On Saturday I took part in the Getting Published Day at Regents College, London. As always, with Writers’ Workshop events, it was a lot of fun: meeting writers, making friends, talking books, having a laugh. Good spirits all round. I led a seminar on voice and also did some book doctoring, and I’m posting some follow-up notes on both below.
I read some good samples this time, and made various editorial suggestions for further drafts: tightening and brightening the prose style and voice; avoiding too much explanation that gets in the way; worrying not so much about fashions in writing but instead writing a book so good that it stands out as a timeless story (though some agents or editors might tell you otherwise); thinking about the narrative focus and the dramatic stakes (and the dramatic focus and the narrative stakes); not being too subtle; considering the single outstanding thing that this book might be, and trying to make that thing stand out on every page, every line (an impossible feat, I know, but it’s the striving that matters).
Oh, and importantly: paginate your manuscripts, even for short submissions such as the ones we used on Saturday. Do follow any specific guidelines, of course. But page numbers are probably essential for any reader – pages get printed, dropped, jumbled, need referring to consistently (there were a few places where I wanted to refer to something on, e.g., page 3, but I had to write in the page numbers myself first). A lack of pagination can seem a bit sloppy or thoughtless. And hey, if it’s your unpaginated manuscript that gets knocked off the edge of a desk, maybe it won’t get read.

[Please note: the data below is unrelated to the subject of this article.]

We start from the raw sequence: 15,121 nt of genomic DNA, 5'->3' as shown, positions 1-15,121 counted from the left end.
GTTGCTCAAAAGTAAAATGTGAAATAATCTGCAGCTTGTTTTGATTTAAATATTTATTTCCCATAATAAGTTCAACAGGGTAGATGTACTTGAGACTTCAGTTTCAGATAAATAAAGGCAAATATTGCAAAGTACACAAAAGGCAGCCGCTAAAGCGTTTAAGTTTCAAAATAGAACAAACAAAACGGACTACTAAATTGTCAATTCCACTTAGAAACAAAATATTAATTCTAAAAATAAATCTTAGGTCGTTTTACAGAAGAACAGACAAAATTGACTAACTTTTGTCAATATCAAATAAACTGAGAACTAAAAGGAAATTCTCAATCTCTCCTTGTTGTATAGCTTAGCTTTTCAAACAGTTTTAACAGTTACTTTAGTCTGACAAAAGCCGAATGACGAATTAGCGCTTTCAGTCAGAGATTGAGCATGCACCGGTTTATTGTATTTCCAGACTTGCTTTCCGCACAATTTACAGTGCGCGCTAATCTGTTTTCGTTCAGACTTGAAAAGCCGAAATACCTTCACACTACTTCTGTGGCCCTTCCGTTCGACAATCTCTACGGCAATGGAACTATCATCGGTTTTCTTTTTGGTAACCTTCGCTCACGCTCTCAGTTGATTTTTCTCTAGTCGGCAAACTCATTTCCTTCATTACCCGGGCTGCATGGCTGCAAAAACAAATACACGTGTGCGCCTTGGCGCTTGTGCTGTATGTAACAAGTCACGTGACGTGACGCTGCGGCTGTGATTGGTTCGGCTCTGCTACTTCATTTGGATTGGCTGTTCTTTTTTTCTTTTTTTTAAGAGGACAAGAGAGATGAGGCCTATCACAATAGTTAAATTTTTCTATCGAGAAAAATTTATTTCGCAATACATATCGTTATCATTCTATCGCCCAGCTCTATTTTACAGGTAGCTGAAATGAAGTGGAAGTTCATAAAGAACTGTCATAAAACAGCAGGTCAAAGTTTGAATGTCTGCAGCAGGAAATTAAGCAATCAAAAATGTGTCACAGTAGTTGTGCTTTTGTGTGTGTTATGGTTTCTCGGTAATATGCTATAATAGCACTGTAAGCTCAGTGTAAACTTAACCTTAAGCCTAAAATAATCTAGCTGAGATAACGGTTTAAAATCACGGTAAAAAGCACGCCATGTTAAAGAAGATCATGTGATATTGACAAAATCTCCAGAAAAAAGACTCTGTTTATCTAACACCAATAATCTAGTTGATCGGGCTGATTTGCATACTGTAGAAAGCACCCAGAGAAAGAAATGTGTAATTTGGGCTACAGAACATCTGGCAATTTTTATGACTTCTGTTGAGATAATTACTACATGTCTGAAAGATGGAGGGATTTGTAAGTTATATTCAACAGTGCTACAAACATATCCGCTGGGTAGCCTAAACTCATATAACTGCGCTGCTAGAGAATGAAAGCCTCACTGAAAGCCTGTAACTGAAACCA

In short: be professional by making life easy for your readers.
Reading recommendations included 20 Master Plots by Ronald Tobias, Sin and Syntax by Constance Hale, On Writing by Stephen King, and The Writer’s Journey by Christopher Vogler. I also recommended the Writers’ Workshop online course on self-editing your novel taught by Debi Alper and Emma Darwin several times a year; it could be a structured and informative way to guide your book through another draft.
And if a book doctor session leaves you a bit confused or frazzled, you might find it useful to read an earlier post on working with feedback on your writing.
Find Your Voice is one of the great myths of creative writing; you have a voice already, so let’s find ways to turn it into writing. That’s the idea – I’ve put some notes into another post: Voice Workshop.
Till the next time?
Thanks again to the lovely people of the Writers’ Workshop for inviting me along (yes, that is a plug too, but I like and trust them a lot). And also thanks to all the writers I met – it’s a real pleasure to share in other people’s inspiration and creativity, and to listen to their stories.
And maybe I’ll see some of you at one of the London Literary Salons run by the Writers’ Workshop at Waterstones Piccadilly over the coming months? I’m co-teaching one on revising and editing with Debi Alper on 31 July.